This article was originally published in 2018 but we felt their stories can continue to be shared in remembrance of 9/11.
Almost two decades later and September 11th still feels like just yesterday to most Americans. Maureen Casey, IVMF chief operating officer, was in New York City on that day. When the first plane crashed into the north tower of the World Trade Center on that morning, Maureen Casey felt the impact. The windows behind her desk had a clear view of the towers. A former Deputy Commissioner for the NYPD, Casey was immediately ordered to set up a plan for evacuations. Along with so many other first responders – she drove toward the towers as thousands of people were trying to escape.“People chose to enlist because of the events that day,” she said. It’s because of those men and women willing to sacrifice for their country is what inspired her to give back.
It’s an honor to work with IVMF staff members who are veterans, military family members, civilians supporting veterans, caregivers, and more. We interviewed a few of our employees who have a wide array of experiences on 9/11. Several veterans felt anxious when they did not get to take part in the immediate response to 9/11, like U.S. Navy veteran John “Gucci” Malfitano, Onward to Opportunity program manager at Hampton Roads.
Gucci had just finished his duty as a department head in a Navy E-2C Hawkeye squadron in the summer of 2000, which included an operational deployment on the USS Enterprise (CVN-65). He reported to Naval War College in Newport, Rhode Island. The morning of 9/11, he was leaving his military housing for class when he learned of the terrorist attacks.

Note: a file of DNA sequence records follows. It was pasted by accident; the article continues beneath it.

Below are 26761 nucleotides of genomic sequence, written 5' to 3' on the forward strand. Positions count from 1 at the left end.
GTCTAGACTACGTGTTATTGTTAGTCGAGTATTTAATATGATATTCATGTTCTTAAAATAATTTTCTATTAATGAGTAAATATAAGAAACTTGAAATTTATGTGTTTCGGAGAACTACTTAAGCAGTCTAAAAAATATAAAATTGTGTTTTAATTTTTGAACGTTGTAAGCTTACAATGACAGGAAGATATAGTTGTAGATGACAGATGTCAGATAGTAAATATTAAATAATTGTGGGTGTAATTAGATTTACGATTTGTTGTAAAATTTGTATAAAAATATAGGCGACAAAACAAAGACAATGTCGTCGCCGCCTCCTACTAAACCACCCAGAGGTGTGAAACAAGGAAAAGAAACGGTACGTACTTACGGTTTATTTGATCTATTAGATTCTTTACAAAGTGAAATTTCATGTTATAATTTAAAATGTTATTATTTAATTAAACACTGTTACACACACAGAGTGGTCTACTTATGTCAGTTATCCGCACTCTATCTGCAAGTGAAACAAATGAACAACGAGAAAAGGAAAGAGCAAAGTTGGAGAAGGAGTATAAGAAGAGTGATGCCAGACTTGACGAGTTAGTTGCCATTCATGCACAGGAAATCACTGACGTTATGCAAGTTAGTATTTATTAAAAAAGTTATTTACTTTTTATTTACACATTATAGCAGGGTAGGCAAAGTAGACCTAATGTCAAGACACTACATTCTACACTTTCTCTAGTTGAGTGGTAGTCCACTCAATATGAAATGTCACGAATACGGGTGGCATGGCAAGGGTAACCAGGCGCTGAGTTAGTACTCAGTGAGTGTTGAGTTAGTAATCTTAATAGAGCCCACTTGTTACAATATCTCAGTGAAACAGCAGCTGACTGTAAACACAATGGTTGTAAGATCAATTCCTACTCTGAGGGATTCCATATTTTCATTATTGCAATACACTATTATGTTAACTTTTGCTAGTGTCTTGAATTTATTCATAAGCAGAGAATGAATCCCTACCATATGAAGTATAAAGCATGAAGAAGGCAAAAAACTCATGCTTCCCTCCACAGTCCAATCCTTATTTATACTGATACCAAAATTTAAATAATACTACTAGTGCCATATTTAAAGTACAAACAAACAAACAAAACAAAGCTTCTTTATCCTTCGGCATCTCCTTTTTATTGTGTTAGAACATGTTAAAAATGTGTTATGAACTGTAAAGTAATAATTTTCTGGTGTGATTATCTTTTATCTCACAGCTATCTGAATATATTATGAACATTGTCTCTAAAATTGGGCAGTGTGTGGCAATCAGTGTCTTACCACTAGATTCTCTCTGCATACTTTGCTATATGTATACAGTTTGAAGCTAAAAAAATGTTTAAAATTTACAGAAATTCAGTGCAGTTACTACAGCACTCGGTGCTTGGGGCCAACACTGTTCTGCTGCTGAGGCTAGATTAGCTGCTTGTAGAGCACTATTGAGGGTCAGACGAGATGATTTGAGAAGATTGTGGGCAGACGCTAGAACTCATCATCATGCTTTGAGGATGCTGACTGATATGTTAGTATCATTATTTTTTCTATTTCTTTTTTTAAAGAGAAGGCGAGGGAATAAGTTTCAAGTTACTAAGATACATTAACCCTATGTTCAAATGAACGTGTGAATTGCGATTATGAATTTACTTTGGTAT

“As with most Americans, the events of 9/11 remain vivid in my mind … I remember the intense frustration I felt that I had to sit idly by watching the news, and couldn’t be part of the fight as America prepared its military response,” Gucci said. “It would be two years before I got in the cockpit again, and embarked in USS Harry S. Truman (CVN-75) in support of Operations Iraqi Freedom and Enduring Freedom.”
Vincent DelSignore, AmericaServes program manager in NYC, remembers the attacks and the impact it had on the community of the Big Apple. Vincent said his personal favorite of the nicknames for NYC has been the “Center of the Universe.” He adds, “It reflects the clout of the City’s businesses and institutions along with the diversity of those that call it home (some 176 languages are spoken in New York’s public-school system). People from all over the world are drawn to New York City where they not only co-exist but also thrive because of one another, making it truly one of the world’s great cultural hubs.”
The Center of the Universe quickly had a new significance, ultimately making it the center of the news on September 11. Vincent said even in tragedy, he remembers NYC pulling together as it always had. He noticed this specifically with the veterans and service members he met because of his career in the City.
“From Alabama to Maine and Long Island to Long Beach, the events of September 11th drew these individuals together to serve our country,” he said. “Some of their backgrounds couldn’t have been more different, but much like New Yorkers, they clearly thrived together under their shared purpose and duty.”